Another controversial wall: Mayor, City Council clash over barrier between Greenpoint park and mixed-use project

Episode between City Planning and administration is the latest point of tension over land-use issues

Jun.June 27, 2017 09:45 AM

Marisa Lago and a rendering of 3-15 Greenpoint (Credit: Kutnicki Bernstein Architects)

Mayor Bill de Blasio’s administration and the City Council are locking horns again, this time over a controversial wall proposed as a barrier between a small park and a mixed-use project in Greenpoint.

City Planning chair Marisa Lago wrote a letter rebuking the City Council for demanding that a six-to-10-foot high concrete wall be built as a buffer between a 77-unit project developed by BNS Real Estate at 3-15 Greenpoint Avenue and Transmitter Park. In her letter, Lago said the wall would “detract from the openness and safety of the park,” Politico reported. She noted, however, that the wall does abide by land use rules and wouldn’t require further public review.

Council members countered, however, that the wall was necessary to placate some residents who already feel like the 2005 rezoning of the area triggered too much development.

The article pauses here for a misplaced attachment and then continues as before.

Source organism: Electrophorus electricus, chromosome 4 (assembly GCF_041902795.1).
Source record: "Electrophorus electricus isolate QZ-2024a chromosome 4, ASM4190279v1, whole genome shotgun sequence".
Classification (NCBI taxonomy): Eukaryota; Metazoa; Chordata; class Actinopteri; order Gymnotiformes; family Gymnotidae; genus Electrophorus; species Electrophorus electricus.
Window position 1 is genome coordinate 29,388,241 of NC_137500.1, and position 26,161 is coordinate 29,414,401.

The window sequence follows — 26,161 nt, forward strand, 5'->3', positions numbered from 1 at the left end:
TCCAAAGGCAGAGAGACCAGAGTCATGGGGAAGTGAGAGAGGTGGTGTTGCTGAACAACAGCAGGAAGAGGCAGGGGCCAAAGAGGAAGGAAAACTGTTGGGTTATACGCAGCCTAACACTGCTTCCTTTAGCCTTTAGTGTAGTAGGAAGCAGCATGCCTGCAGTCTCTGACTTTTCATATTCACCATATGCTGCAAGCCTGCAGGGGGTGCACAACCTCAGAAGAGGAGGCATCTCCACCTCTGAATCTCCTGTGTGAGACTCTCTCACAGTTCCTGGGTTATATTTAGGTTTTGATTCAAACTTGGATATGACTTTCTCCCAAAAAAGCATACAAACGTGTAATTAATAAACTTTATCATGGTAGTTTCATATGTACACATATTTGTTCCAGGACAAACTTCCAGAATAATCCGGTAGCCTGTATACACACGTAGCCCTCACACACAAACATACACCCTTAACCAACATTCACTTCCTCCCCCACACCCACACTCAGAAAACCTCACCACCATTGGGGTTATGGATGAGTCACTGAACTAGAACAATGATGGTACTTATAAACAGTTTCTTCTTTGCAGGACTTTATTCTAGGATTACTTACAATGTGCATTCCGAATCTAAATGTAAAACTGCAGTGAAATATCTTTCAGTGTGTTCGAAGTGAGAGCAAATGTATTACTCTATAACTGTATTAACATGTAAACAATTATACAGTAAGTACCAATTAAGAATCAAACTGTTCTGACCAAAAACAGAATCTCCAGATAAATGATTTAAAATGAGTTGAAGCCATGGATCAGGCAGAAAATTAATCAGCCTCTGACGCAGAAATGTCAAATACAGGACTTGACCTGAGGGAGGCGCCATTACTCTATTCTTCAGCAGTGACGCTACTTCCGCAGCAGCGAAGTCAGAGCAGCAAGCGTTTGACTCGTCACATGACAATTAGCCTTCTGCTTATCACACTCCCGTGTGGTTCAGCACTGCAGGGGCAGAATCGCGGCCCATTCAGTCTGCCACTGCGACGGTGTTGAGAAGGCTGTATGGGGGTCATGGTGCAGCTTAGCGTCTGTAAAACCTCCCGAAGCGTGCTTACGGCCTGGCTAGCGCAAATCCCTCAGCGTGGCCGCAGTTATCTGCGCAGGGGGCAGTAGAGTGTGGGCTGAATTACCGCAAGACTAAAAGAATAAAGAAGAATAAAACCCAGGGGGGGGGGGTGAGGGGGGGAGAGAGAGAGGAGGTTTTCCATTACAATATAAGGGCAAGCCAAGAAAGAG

“We’re going to have to agree to disagree with City Planning,” said Land Use committee chair David Greenfield. “It is well within the prerogative of the Council to make these kinds of changes; it is something that is necessary in order to get many parties that have interest in these projects to agreement and if the City Planning Commission is so interested in the outcome of these applications, we would welcome them to testify at our committee hearings.”

The letter was an odd step for City Planning, which usually only gets involved in City Council matters when it requires additional public review.

Due to opposition from Council members, de Blasio’s administration has had a difficult time succeeding with his signature Mandatory Inclusionary Housing policy. At least four residential projects that would have built a mix of market-rate and affordable housing have been iced following opposition from local Council officials, who often side with local activists in opposing the construction of market-rate housing in their districts. [Politico] — Kathryn Brenzel 

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